As mentioned above, a detail-in-context presentation may be considered as a distorted view (or distortion) of a portion of the original representation or image where the distortion is the result of the application of a “lens” like distortion function to the original representation. In general, detail-in-context data presentations are characterized by magnification of areas of an image where detail is desired, in combination with compression of a restricted range of areas of the remaining information, the result typically giving the appearance of a lens having been applied to the display surface. Using the techniques described by Carpendale, points in a representation are displaced in three dimensions and a perspective projection is used to display the points on a two-dimensional presentation display. Thus, when a lens is applied to a two-dimensional continuous surface representation, for example, the resulting presentation appears to be three-dimensional. In other words, the lens transformation appears to have stretched the continuous surface in a third dimension. In EPS graphics technology, a two-dimensional visual representation is placed onto a surface; this surface is placed in three-dimensional space; the surface, containing the representation, is viewed through perspective projection; and the surface is manipulated to effect the reorganization of image details. The presentation transformation is separated into two steps: surface manipulation or distortion and perspective projection.
EPS is applicable to multidimensional data and is well suited to implementation on a computer for dynamic detail-in-context display on an electronic display surface such as a monitor. In the case of two dimensional data, EPS is typically characterized by magnification of areas of an image where detail is desired 233, in combination with compression of a restricted range of areas of the remaining information (i.e., the context) 234, the end result typically giving the appearance of a lens 230 having been applied to the display surface. The areas of the lens 230 where compression occurs may be referred to as the “shoulder” or shoulder region 234 of the lens 230. The area of the representation transformed by the lens may be referred to as the “lensed area”. The lensed area thus includes the focal region 233 and the shoulder region 234. To reiterate, the source image or representation to be viewed is located in the base plane 210. Magnification 233 and compression 234 are achieved through elevating elements of the source image relative to the base plane 210, and then projecting the resultant distorted surface onto the reference view plane 201. EPS performs detail-in-context presentation of n-dimensional data through the use of a procedure wherein the data is mapped into a region in an (n+1) dimensional space, manipulated through perspective projections in the (n+1) dimensional space, and then finally transformed back into n-dimensional space for presentation. EPS has numerous advantages over conventional zoom, pan, and scroll technologies, including the capability of preserving the visibility of information outside 210, 234 the local region of interest 233.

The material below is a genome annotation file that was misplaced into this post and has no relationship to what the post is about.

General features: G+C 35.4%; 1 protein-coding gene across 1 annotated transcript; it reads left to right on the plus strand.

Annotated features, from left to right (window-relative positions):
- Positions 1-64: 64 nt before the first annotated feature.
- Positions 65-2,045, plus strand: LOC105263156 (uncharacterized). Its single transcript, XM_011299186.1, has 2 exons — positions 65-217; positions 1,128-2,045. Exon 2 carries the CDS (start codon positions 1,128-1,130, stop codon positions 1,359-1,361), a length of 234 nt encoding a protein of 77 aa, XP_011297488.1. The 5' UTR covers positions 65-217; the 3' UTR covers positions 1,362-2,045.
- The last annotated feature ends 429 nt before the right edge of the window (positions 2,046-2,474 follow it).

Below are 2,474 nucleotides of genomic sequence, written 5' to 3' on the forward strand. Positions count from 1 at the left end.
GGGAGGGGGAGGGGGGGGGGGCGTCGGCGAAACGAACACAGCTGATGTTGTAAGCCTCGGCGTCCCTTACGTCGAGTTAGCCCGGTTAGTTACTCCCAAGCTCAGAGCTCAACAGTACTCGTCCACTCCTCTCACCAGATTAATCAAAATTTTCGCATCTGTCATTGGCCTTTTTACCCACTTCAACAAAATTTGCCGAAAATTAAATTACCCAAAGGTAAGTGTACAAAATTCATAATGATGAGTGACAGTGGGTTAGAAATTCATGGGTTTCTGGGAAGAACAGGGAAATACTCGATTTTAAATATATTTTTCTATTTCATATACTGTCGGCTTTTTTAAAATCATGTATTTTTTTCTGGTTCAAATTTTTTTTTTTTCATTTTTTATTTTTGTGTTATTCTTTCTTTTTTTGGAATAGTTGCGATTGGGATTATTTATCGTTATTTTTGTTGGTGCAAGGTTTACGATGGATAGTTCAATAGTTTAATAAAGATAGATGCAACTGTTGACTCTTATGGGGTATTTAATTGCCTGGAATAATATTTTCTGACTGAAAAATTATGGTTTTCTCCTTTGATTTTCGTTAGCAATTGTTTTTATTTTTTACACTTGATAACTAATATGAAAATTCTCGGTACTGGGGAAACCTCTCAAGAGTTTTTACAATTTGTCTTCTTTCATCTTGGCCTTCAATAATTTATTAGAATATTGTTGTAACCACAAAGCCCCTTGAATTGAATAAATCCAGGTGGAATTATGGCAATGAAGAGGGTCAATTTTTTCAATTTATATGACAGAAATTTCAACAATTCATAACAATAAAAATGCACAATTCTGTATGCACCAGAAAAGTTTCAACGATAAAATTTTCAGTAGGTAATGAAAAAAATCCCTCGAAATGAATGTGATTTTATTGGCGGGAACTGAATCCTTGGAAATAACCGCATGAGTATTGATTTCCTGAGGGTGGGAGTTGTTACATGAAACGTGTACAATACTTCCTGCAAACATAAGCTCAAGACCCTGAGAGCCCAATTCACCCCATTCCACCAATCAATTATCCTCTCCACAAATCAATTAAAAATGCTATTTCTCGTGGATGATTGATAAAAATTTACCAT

For example, and referring to